I don’t particularly like going to places where loud people have come to assemble. I am also mortified by the idea of screaming negative things so that somebody will perform their job poorly. So when we drive to Phoenix every now and then for a WNBA game, I try to find ways to entertain myself that do not involve distracting my girlfriend with yet another lecture in which I posit the idea of shouting encouraging things to both teams and playing slightly more interesting music. I am lucky in this situation because my girlfriend has a game-watching buddy, who also brings her girlfriend, so I usually have a friend to go exploring with.

One of the things we discovered was snacks. There are likely different kinds of snacks at different stadiums and I imagine they range from pretty-much-plastic to kinda tasty. But boy have we found a diamond in the rough: freshly-made doughnuts at the Fractured Prune. Some of them are coated with orange syrup, and some of them have a kind of silvery veneer. I don’t even like dessert that much (more on that soon) but piping hot pastries have an undeniable appeal, especially when they reflect light. Also, sometimes you can find nacho-filled fanny packs.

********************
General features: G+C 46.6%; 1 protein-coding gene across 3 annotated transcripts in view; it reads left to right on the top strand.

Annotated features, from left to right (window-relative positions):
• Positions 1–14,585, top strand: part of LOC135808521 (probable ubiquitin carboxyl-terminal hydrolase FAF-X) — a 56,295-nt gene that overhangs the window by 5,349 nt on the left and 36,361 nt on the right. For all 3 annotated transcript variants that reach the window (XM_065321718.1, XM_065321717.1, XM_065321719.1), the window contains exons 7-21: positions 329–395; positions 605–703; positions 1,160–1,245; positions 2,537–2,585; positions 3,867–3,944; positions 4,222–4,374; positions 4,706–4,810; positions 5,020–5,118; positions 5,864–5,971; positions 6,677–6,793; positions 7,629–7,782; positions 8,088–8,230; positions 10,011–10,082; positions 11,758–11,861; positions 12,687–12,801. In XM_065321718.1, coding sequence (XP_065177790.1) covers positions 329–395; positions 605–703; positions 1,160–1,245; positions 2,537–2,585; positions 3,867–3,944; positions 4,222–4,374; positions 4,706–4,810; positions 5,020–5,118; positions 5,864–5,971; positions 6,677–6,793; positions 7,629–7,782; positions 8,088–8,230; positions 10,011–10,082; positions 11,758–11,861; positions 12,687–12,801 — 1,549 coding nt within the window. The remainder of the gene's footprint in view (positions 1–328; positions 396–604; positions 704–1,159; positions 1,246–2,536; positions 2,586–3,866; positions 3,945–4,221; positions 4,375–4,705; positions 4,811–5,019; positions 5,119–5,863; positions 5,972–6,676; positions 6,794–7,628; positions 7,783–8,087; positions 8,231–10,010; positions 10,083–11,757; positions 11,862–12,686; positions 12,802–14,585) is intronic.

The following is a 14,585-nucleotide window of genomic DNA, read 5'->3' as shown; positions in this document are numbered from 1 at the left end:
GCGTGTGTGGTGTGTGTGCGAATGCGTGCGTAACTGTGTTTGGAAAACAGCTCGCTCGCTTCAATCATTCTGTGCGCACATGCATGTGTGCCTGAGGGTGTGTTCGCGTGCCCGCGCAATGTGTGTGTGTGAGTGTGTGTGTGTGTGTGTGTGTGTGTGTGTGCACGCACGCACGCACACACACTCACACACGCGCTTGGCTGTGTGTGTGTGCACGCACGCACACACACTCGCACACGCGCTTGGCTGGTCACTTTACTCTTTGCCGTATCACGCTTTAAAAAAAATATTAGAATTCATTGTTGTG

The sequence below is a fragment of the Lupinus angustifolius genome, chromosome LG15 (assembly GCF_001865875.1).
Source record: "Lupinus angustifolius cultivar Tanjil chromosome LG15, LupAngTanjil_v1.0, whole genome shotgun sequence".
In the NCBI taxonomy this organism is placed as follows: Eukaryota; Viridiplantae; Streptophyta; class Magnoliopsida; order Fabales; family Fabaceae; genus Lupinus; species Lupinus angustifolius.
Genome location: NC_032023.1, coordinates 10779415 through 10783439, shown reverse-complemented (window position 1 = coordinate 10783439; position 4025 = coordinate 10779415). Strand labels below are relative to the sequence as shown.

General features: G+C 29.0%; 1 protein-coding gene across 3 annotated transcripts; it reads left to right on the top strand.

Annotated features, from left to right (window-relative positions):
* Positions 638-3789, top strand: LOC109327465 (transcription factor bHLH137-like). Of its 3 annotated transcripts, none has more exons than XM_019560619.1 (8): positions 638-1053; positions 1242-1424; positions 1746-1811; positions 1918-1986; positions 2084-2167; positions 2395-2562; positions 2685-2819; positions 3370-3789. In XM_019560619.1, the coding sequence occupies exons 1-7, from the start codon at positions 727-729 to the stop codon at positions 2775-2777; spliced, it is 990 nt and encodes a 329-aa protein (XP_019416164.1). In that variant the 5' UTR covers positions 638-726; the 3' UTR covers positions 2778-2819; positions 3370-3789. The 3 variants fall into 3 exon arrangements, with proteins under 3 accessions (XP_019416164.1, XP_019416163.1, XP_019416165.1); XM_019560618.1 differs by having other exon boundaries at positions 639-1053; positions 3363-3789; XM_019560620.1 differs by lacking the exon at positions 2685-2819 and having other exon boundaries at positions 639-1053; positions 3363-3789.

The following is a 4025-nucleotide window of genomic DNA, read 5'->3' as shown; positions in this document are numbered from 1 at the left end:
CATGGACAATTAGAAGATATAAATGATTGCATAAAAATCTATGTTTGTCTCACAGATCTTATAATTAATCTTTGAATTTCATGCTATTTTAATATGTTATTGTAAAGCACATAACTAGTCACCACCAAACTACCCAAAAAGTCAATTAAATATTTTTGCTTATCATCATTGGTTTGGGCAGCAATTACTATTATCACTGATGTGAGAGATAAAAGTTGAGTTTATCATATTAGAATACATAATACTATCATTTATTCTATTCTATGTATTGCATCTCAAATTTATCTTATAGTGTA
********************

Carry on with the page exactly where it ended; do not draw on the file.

Also, there are tons of lesbians with their families just hanging out together in one place. I mean: it’s basically majority lesbian. When else do you get to be in a majority lesbian environment when that is not the stated purpose of the event? This makes the game ethnographically fascinating and I people-watch to my heart’s content.

Last but not least, there is the issue of tattooed star appeal. When your girlfriend wants to stand closer to the court, you can play the “Brittney Griner Just Made Eye Contact with Me” game, which is the kind of game that doesn’t have a very complicated set of rules and everybody wins.